At the very least, after treatment was complete, a thorough discussion of likely or possible delayed effects from treatment, and possible ways of coping with them would have saved me this blind stumbling in the dark, circling the drain and waiting for it to get better when it was only getting worse.

Next week, appointments with the endocrinologist (Wednesday) and the osteopath (Thursday) and, with any luck, at least one of them will be able to hear me, and trust in my knowledge of my self. I am also going to try to schedule a baseline bone density scan – being that I’m not exactly of sturdy build and that I’ve entered the world of early onset menopause, it seems like a Good Idea.

And perhaps – just perhaps – I’ll be able to get on with the work of setting my house in order.

 

This http://surmeno.blogspot.com/ is a great resource for women facing surgical menopause – and pretty damn handy for the rest of us, too. Kudos to the women who created it!

 

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This entry was posted in breast cancer, cancer treatment, chemopause, cytoxan, recovery, Taxotere, Uncategorized. Bookmark the permalink.

8 Responses to Emerging from the Underworld

  1. Cheryl says:

    oh, Meg… we are here! Please let me know if I can do anything. I don’t know exactly how you feel, but I can relate to some of what you have described.

  2. dropjohn says:

    Cheryl – o sweetie!

    Thankfully, it has gotten better. It’s clearly a biochemical problem, add a trace of estradiol and the fog lifts – there was no way of *thinking* my way out, though; simply going through the motions waiting for improvement allowed matters to worsen; neither exercise nor company nor coffee could help. All I could do was weep on people’s shoulders and leave great salt stains.

    It was godawful. I could deal with cancer, I could deal with surgery, and chemotherapy, and radiation and all the physical effects on my body – I’m still not happy with them, but I could cope.

    I could not deal with this. And I refuse to.

  3. Kristen says:

    Meg,

    Your words are too beautiful despite their dark topic to come from one endlessly, needlessly suffering so. I am primarily a seasonal sufferer and can relate to the debilitating nature of that dark frenemy. I hope the cracks of light turn into windows and doorways and finally whole fields of openness and light. Not in the hippie sort of way, just in a functional, glimmers of hope with the shit sort of way the world is supposed to work. Or in a spectacularly playful and joyful way, but in my experience, it doesn’t swing back to the buoyant side of the pendulum in an instant.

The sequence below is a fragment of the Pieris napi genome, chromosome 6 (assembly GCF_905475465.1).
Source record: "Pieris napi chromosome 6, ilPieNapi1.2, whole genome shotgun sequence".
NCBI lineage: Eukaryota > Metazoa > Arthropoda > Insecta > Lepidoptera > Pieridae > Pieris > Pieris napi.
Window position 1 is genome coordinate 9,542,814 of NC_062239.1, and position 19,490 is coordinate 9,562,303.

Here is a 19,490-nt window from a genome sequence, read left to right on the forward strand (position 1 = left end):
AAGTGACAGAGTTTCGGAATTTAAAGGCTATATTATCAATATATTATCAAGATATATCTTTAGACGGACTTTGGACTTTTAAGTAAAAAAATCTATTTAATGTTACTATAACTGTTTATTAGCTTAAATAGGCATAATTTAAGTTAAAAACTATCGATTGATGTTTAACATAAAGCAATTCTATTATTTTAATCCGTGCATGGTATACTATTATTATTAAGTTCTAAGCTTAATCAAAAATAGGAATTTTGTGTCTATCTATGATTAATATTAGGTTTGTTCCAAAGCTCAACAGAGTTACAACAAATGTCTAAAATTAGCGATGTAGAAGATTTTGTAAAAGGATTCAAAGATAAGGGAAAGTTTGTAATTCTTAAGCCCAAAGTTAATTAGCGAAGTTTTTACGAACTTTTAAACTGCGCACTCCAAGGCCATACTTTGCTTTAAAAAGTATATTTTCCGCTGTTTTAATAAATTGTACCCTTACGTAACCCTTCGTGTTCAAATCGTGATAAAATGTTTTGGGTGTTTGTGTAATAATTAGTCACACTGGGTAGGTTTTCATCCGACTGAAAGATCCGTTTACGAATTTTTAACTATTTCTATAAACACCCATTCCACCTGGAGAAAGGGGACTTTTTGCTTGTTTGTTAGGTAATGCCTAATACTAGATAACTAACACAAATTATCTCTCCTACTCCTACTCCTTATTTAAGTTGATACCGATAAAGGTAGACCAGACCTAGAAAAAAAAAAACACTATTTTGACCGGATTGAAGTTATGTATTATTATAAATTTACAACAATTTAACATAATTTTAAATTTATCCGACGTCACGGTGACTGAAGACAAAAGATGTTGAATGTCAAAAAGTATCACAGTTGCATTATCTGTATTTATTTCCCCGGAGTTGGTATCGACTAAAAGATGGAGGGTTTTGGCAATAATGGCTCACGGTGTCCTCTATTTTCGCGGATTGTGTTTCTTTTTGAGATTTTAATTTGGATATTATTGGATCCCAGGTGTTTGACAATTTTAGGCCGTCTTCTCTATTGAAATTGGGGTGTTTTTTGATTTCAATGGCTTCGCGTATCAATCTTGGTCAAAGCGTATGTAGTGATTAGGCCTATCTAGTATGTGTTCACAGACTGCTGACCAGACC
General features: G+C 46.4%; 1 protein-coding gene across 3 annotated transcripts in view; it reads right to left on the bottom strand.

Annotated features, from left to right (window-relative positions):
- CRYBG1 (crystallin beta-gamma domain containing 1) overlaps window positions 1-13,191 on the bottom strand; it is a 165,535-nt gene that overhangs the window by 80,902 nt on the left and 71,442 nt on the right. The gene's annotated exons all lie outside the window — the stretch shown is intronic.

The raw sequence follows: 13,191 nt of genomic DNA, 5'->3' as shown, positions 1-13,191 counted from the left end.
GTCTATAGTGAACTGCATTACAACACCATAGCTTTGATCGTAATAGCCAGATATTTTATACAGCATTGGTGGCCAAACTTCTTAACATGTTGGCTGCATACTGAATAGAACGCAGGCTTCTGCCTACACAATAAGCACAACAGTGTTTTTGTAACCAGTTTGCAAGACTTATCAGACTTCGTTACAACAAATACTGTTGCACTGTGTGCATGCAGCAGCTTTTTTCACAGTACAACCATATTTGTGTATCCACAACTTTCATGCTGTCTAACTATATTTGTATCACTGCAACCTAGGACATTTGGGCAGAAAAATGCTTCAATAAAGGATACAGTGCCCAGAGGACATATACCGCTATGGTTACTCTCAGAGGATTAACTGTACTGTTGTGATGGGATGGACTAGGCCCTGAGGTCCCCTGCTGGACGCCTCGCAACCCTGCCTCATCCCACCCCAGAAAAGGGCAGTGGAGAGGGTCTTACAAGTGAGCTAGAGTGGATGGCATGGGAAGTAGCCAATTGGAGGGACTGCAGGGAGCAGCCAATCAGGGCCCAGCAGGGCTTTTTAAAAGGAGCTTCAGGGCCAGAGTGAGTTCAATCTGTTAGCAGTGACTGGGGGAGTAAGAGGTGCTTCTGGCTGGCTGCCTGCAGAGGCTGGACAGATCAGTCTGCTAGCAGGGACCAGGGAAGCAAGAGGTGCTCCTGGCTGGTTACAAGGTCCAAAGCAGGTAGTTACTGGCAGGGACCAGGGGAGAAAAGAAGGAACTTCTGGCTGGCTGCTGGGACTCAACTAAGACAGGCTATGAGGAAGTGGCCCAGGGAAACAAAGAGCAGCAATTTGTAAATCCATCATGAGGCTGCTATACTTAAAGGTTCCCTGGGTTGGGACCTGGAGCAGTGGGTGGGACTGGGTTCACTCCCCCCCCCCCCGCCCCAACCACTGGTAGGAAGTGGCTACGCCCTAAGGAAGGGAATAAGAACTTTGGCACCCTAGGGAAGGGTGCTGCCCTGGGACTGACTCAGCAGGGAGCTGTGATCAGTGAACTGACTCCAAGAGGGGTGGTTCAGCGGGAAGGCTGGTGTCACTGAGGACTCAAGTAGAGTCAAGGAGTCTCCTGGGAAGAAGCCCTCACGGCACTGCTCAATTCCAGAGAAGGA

Thinking of you and thanking you for sharing your experience in the hopes that it will change some minds and hearts (and hospital best practices!).

  4. dropjohn says:

    Hospital ‘best practices’! Ha! and wouldn’t chance be a fine thing…. there’s wishful thinking.

    I’ve still a ways to go yet but, at the very least, it’s clear to me now that it is simple biochemical fuckery.

    And that I should have been warned. And treated, as needed.

  5. hinbc says:

    So good to hear that a bit of light is beginning to appear. You might consider yoga – quite beneficial for balance, strength, joint health and improves bone density.

  6. dropjohn says:

    O, J! There’s a long way to go yet, but *if* I can get the help I need, it’s possible… taking yoga is a great idea once my inner weather stabilizes a bit. I’ve done it before and really enjoyed it. I do still have my weekly Qi Gong class – not much, but something.

    miss you

    m

  7. Rebecca R. Noel says:

    Meg, this is a brilliant, blindingly clear, punchingly powerful description of clinical depression. What a bloody low blow after all you had already soldiered through. I’m so glad you are beginning to find a way out, and I’m so glad for your gift of words. Others will be lifted and eased by them.

  8. dropjohn says:

    O, Rebecca

    Thank you. I would be really delighted if there was some positive outcome from this – more than anything else, I would hope that women entering chemotherapy and their doctors would understand the true possible costs of that choice. This was a medically induced depression, and that I was not warned of this and the other effects on my body and mind *before* I entered treatment is, to me, unconscionable.